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Aggressive risk factor modification: 30 year follow-up of IHD and non-haemorrhagic stroke
In a single doctor’s practice in a high-risk area of South Sheffield, aggressive measures were taken to prevent ischaemic heart disease (IHD) and non-haemorrhagic stroke (ST) since 1980. Four cardinal risk factors were detected: smoking, diabetes, hypertension and cholesterol. Smoking, diabetes and hypertension were treated critically using standard guidelines and applying the latest evidence available independent of cost from 1980 onwards. Mortality from IHD has been known for many years to be directly related to the level of serum cholesterol and more specifically to the low-density lipoprotein (LDL) cholesterol. It was assumed therefore that as levels of LDL cholesterol approached zero then IHD mortality would almost be abolished. Diet, fibrates and cholestyramine were used as lipid-lowering therapy until 1988 after which statins were introduced on an intensive scale for all standard high-risk patients and those with a 20% risk of atherosclerotic vascular disease (AVD) under 70 years (British National Formulary).
Following the publication of the 4S (Scandinavian Simvastatin Survival Study) and WOSCOPS (West of Scotland Coronary Prevention Study) studies in 1995, simvastatin was given to patients with a 15% AVD risk under 80 years.
From the year 2000, atorvastatin and rosuvastatin were supplied to patients who failed to achieve an LDL cholesterol <2.0 mmol/L. Where statin side effects were experienced low doses of rosuvastatin 5 mg daily or less were given. All death records were retained and summarised from 1981 and divided into IHD, ST, malignancy and other. Population densities in decades were recorded.
By reference to figure 1, using a four-year cumulative record of IHD and ST deaths, we can see that by 2008 in patients under 70 years, mortality was abolished and virtually abolished in those under 80 years. The fall in mortality follows closely the introduction of statins and the increasing progress towards more aggressive treatment to achieve an LDL cholesterol <2.0 mmol/L. Those in the over 70 age group were only offered statins from 1995 onwards and only gained full treatment after 2000. This is reflected in their mortality level falling at a much later time than the under 70 age group (figure 1).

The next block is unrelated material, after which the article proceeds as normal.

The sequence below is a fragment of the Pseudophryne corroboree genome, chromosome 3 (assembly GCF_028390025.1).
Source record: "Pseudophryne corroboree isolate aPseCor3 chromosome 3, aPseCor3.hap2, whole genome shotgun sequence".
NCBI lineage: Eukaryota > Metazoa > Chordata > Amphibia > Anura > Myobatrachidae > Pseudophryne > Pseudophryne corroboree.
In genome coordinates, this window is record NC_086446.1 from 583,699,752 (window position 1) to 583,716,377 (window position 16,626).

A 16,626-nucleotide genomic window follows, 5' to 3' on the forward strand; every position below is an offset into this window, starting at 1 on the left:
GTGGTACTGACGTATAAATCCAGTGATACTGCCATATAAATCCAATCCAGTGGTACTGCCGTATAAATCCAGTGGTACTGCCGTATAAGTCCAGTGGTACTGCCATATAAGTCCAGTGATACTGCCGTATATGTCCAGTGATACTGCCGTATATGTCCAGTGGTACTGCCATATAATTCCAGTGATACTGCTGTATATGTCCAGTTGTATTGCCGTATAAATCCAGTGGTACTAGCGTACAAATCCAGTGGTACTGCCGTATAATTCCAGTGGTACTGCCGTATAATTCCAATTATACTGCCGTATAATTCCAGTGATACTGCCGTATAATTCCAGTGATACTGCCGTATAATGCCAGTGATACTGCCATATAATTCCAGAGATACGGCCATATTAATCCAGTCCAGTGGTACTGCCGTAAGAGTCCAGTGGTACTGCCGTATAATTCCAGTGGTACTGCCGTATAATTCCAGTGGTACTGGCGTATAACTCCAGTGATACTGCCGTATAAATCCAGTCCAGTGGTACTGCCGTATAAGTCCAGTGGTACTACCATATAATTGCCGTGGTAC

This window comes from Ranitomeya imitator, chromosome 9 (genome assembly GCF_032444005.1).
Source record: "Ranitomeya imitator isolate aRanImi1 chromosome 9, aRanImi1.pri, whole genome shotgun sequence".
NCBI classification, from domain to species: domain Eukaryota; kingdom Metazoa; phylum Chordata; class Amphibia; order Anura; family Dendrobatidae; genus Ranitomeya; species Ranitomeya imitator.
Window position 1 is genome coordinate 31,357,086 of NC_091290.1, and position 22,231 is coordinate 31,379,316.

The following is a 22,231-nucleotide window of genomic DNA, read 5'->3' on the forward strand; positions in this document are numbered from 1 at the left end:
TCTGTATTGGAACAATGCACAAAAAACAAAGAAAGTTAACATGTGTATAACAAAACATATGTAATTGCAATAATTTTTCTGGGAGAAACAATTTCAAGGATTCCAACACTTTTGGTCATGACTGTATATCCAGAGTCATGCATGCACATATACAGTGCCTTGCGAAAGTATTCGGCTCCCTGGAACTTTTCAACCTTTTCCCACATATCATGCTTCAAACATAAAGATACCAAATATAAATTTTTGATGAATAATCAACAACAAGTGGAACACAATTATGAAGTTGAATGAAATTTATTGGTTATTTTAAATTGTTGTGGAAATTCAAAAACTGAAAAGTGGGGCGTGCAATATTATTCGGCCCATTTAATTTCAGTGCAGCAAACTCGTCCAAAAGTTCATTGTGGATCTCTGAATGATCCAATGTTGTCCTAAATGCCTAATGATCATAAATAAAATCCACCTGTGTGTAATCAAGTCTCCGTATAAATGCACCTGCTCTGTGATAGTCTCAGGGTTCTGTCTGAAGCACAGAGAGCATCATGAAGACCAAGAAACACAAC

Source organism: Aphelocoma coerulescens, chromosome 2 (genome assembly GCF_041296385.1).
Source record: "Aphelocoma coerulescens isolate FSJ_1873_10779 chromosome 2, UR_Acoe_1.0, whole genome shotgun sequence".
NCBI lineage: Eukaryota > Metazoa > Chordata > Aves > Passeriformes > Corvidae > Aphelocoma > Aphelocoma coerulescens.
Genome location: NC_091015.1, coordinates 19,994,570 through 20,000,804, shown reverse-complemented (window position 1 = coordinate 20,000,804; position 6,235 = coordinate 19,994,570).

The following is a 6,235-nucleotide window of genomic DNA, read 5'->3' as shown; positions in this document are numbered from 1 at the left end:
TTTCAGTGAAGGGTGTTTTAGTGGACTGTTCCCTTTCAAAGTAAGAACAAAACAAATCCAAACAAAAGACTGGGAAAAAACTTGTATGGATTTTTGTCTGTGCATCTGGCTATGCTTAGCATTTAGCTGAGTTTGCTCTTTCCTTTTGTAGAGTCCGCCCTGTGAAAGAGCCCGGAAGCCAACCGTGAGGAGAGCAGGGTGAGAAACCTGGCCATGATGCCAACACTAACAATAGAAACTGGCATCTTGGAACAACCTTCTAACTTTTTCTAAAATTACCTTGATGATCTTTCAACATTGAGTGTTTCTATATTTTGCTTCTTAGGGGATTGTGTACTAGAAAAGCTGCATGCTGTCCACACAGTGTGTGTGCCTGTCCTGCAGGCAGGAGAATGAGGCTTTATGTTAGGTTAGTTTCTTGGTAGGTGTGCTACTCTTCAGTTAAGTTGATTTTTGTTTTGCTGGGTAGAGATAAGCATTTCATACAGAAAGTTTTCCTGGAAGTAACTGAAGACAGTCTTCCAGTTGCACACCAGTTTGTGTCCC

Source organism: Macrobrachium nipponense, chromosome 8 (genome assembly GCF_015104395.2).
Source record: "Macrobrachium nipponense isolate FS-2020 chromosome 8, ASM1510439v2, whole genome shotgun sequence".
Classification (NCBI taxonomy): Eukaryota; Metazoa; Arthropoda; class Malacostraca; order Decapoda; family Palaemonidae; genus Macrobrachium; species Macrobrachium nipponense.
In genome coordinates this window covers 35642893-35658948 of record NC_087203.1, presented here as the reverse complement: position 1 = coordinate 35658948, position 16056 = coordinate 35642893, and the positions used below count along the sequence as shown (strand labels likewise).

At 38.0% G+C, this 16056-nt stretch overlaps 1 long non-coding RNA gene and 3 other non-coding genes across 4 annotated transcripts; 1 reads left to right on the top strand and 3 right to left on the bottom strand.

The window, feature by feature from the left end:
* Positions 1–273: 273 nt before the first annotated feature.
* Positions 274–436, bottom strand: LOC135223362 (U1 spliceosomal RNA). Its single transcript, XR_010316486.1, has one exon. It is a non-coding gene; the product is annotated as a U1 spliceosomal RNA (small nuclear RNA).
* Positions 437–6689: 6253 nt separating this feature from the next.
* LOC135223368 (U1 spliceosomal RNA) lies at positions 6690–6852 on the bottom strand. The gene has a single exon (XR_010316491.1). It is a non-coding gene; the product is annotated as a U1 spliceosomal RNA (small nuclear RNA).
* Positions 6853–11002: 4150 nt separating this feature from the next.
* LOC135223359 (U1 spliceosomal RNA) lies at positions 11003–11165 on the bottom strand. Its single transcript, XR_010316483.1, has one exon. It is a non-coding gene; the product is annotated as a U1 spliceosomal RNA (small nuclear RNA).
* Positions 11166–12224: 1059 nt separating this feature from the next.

Comparing IHD and ST mortality in the first 10 years from 1981 in our practice, to the levels in the whole of Sheffield, we found these were roughly parallel (figure 2). After 1990 the mortalities began to diverge markedly with increasing difference until 2010. Whilst in Sheffield mortality in the last four years of the study period had approximately halved, compared with the first 10 years, the mortality in the practice was abolished in the under 70 age group and almost abolished in the 70–79 age group in the same period (see figure 2).
These data demonstrate that aggressive correcting of the lipid profile if actively pursued nationally would almost abolish mortality and morbidity for IHD and non-haemorrhagic ST. This would not only benefit patients, but would also be likely to be highly cost effective in saving hospital, general practitioners and social costs in treating the consequences of an event.
The present national policy as advocated by the National Institute for Health and Care Excellence and other authorities gives too little statin therapy at too late a stage in life and should be urgently amended.
JR would like to acknowledge the help provided by Dr Anthony Wierzbicki of Guy’s & St Thomas’ Hospital, London.
Dr John Revill
Lowedges Clinic, 7 Lowedges, Sheffield,